Getting older often means learning how to navigate a new set of challenges. As your focus shifts from a career to retirement, it can be overwhelming to determine how to make the most of what you have so that you can enjoy your retirement years.
As the cost of living increases, you may start looking at alternative options to support yourself during retirement. One of the current options you could see is the reverse mortgage.
Here’s what you should know about reverse mortgages and their impact on your estate plan.
How does a reverse mortgage work?
Reverse mortgages are for homeowners who are 62 and older. It allows you to exchange the equity you have in your home for cash to supplement your retirement income.
When you utilize a reverse mortgage, you have no monthly payment but you will have an increasing balance over time. While this effectively eliminates your mortgage payment in the short term, it increases the amount you’ll owe when you want to sell your house, move out or pass away.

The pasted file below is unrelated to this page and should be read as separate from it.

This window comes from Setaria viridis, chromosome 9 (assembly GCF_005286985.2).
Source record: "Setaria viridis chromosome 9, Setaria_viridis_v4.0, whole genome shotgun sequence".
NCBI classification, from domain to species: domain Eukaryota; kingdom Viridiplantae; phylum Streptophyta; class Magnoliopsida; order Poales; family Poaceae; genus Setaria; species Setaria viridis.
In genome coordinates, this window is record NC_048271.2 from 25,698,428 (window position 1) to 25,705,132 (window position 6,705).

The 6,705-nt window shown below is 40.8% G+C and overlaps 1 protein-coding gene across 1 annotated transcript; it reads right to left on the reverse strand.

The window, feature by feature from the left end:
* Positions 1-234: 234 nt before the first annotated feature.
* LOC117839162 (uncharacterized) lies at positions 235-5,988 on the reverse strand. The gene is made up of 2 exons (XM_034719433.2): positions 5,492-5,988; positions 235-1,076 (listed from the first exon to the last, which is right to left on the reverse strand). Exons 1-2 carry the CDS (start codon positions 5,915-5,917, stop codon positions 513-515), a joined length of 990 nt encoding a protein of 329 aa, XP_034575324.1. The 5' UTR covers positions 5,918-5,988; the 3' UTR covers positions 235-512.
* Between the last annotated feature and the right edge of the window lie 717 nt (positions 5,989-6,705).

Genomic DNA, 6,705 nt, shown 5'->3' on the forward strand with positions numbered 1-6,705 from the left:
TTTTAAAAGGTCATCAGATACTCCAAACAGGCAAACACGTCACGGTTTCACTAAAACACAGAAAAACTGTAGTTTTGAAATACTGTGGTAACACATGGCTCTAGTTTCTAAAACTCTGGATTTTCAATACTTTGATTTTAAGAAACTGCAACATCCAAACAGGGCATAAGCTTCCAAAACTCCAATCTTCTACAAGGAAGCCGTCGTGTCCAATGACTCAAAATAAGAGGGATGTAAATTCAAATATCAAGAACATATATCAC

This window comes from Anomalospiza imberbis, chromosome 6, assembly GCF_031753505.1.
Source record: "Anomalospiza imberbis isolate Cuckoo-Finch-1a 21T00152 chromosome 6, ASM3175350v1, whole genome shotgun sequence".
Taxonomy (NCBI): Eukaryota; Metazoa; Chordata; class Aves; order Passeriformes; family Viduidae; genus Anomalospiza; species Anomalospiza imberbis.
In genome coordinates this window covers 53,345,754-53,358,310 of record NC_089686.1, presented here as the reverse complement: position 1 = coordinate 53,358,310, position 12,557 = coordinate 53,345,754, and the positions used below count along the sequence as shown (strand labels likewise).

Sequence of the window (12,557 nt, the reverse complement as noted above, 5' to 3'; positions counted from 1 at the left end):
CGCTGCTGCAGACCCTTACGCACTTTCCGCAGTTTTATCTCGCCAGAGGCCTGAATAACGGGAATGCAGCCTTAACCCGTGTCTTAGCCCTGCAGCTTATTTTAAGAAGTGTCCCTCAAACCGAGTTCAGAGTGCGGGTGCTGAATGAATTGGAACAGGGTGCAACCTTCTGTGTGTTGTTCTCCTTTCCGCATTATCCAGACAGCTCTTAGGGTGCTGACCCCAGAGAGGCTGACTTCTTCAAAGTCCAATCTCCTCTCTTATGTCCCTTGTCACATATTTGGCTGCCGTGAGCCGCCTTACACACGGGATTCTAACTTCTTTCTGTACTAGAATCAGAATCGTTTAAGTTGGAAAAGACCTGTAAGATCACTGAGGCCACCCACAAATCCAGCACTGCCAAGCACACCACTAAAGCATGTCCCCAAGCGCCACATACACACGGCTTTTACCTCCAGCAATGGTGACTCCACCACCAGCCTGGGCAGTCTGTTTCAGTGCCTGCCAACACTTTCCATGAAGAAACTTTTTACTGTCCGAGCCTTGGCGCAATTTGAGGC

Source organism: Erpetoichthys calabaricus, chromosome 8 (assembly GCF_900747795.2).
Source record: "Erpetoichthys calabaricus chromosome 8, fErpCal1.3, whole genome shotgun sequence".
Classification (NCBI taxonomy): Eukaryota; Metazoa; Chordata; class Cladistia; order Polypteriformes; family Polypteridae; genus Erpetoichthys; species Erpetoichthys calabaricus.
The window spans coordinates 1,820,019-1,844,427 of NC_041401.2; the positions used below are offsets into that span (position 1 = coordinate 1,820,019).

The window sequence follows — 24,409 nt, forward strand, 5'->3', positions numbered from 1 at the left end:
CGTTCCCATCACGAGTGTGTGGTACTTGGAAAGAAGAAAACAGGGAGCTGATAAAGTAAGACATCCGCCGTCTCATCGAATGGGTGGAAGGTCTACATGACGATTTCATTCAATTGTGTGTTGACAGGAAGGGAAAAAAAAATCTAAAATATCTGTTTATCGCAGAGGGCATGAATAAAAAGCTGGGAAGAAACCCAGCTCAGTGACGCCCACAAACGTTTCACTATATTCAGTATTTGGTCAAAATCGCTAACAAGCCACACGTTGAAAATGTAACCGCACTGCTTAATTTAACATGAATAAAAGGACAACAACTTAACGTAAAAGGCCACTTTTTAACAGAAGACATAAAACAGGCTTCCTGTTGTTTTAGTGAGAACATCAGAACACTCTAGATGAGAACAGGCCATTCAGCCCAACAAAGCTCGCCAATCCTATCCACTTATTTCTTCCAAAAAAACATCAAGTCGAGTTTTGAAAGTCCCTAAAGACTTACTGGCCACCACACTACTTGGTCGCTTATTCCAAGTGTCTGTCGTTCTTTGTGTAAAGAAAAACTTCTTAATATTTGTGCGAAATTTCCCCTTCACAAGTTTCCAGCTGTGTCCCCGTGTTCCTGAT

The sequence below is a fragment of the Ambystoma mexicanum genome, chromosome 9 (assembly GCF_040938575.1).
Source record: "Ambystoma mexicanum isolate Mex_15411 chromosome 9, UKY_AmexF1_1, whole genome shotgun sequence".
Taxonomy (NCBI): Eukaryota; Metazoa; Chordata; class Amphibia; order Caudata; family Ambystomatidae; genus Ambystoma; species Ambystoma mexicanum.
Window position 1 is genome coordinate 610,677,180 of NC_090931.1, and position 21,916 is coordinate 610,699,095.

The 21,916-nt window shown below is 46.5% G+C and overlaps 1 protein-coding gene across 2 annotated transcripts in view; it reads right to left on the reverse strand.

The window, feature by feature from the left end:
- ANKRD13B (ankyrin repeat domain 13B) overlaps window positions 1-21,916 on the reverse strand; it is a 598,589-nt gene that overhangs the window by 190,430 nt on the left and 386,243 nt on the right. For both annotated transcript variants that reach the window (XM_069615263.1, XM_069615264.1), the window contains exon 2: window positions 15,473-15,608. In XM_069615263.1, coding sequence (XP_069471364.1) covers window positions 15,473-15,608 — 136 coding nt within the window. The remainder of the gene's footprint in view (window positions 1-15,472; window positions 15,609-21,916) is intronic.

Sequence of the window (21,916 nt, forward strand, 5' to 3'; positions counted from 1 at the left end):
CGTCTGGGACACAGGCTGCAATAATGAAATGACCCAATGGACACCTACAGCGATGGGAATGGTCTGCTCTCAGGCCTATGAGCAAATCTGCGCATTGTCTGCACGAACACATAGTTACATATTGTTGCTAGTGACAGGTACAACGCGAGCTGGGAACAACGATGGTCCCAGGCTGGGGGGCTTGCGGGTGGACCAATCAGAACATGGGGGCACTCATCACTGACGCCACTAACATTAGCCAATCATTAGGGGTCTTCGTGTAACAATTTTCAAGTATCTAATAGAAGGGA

When can a reverse mortgage be a problem?
A reverse mortgage is not the right solution for everyone. While it can provide some income, it can also create challenges when it is time for your loved ones to settle your estate. Typically, your family will have a few options, such as:
- Refinancing the mortgage so they can keep the house
- Selling the home to repay the debt, leaving them with any remaining equity (if there is any)
- Returning the title to the lender, if the debt is greater than the value of the property
Often, a reverse mortgage causes issues when loved ones had hoped to inherit the property but are surprised that there is more outstanding debt than they could manage.
If you are interested in a reverse mortgage, it is important to talk to both a skilled estate planning professional and your loved ones so you can determine the best solution for your situation.